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Teach me to teach

by coquillage83 

Posted: 27 May 2006
Word Count: 3966
Summary: It is an original book about my experiences of teaching, and it will also help others in the world to understand the harsh reality of teaching. A girl, Kate in the process of a school placement. She is terrified and I describe her terror and dread in great detail. Then the readers are introduced to the situation at her school, and the bullying she receives from her teacher. As the book progresses, Kate will continue to face difficulties in her course in the same way as I did.

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Teach Me How to Teach

Chapter 1

Kate hit the snooze button. She could not face getting up. She heard the faint sound of her boyfriend, Danny, snoring next to her in the bed. She closed her eyes and tried to drift off, but could not block out the loud beating sound in her heart. The alarm was going to go off any minute. She could not relax. She had to get up, she knew she had to. She threw off the covers and sunk her head into her hands. The beating of her heart became louder, and her hands were beginning to shake uncontrollably.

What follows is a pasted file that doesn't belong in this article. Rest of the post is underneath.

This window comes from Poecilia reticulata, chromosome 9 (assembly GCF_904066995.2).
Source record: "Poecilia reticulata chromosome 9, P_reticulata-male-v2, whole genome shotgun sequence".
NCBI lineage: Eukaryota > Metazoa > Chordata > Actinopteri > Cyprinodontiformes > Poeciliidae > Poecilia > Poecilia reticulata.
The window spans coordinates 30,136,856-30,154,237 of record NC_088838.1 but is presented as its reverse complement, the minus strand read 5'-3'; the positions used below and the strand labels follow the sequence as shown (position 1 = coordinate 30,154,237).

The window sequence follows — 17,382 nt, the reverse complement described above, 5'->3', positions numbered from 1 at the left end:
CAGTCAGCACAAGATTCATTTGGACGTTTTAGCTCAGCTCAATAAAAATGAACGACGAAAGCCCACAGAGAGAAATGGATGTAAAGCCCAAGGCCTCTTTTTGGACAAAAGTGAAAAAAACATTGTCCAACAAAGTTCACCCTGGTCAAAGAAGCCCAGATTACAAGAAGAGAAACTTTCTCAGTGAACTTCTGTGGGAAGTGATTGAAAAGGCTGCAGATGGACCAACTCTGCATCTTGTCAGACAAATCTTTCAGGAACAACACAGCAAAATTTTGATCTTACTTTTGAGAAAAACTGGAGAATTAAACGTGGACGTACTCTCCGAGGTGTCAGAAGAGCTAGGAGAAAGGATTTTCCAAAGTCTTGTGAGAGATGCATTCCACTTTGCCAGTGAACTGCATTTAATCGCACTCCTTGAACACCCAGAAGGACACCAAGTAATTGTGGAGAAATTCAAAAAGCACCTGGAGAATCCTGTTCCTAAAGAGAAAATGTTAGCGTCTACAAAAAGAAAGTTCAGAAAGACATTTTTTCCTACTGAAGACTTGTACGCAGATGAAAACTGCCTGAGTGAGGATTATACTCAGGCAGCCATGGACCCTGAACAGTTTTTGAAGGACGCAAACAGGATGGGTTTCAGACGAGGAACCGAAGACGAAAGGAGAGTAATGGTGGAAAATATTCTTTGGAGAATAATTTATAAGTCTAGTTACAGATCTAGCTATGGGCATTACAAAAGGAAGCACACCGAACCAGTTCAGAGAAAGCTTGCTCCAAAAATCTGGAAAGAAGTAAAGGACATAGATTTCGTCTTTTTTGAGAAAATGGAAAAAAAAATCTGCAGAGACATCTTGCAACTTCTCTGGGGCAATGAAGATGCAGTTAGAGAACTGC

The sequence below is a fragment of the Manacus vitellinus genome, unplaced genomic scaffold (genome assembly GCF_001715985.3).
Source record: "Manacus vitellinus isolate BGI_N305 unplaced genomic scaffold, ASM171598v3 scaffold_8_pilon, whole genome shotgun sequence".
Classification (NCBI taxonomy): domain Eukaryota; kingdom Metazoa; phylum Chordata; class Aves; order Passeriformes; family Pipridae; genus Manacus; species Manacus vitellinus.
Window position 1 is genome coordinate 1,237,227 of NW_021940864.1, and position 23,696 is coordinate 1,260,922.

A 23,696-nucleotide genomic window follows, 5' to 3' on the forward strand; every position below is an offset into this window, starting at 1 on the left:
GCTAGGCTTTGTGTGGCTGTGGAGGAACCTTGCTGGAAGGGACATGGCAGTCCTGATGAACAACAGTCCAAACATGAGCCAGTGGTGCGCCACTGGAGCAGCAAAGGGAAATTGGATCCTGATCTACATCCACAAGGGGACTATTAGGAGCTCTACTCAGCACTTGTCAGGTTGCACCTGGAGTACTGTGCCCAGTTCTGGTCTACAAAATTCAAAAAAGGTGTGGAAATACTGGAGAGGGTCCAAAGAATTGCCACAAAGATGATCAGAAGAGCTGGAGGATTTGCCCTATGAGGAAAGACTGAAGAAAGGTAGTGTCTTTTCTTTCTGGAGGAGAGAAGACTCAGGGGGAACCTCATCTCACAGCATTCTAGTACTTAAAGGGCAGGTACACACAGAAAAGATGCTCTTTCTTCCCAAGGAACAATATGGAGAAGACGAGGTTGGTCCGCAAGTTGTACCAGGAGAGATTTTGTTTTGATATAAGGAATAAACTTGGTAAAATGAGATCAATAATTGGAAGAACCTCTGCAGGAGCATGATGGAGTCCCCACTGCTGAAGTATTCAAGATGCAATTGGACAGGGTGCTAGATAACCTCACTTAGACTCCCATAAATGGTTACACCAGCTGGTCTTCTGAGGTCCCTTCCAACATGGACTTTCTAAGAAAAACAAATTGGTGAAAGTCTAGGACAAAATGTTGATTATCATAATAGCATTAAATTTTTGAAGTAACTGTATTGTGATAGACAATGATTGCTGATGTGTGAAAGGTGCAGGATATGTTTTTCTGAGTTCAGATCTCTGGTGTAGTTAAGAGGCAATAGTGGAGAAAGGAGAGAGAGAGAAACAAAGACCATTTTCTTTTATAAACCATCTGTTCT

Kate stared at herself in the mirror. Her normal rosy cheeks were incredibly pale, and her long silky dark hair did not look so silky today, it was in a tangled mess. Her tall and slender body hunched over in exhaustion and dread. Kate was generally a happy person. Well, she used to be. In her days of studying history at university, she was out every night of the week. It might have been just a drink at the local pub, or a crazy party that went on until five in the morning, but you could guarantee Kate would be there dancing, chatting and laughing the night away. Kate had a free spirit and always believed there was something amazing that was going to happen to her in her life. She did not know what, but she secretly hoped she might become a famous singer. She imagined singing to herself in the super market, and suddenly being discovered by someone who had also worked with Michael Jackson. She also adored children, and for the time being she wanted to be a primary teacher, so she was doing a PGCE (a year of study after another degree). She loved her classes. She had made so many friends and going into university was always fun. Then came the time for the class to go on their first school placement. Kate found herself stuck in an unfriendly school with a monster teacher. Monster is a bit of an understatement. The teacher was horrendous, and this horrendous teacher was supposedly guiding Kate through her early days of teaching.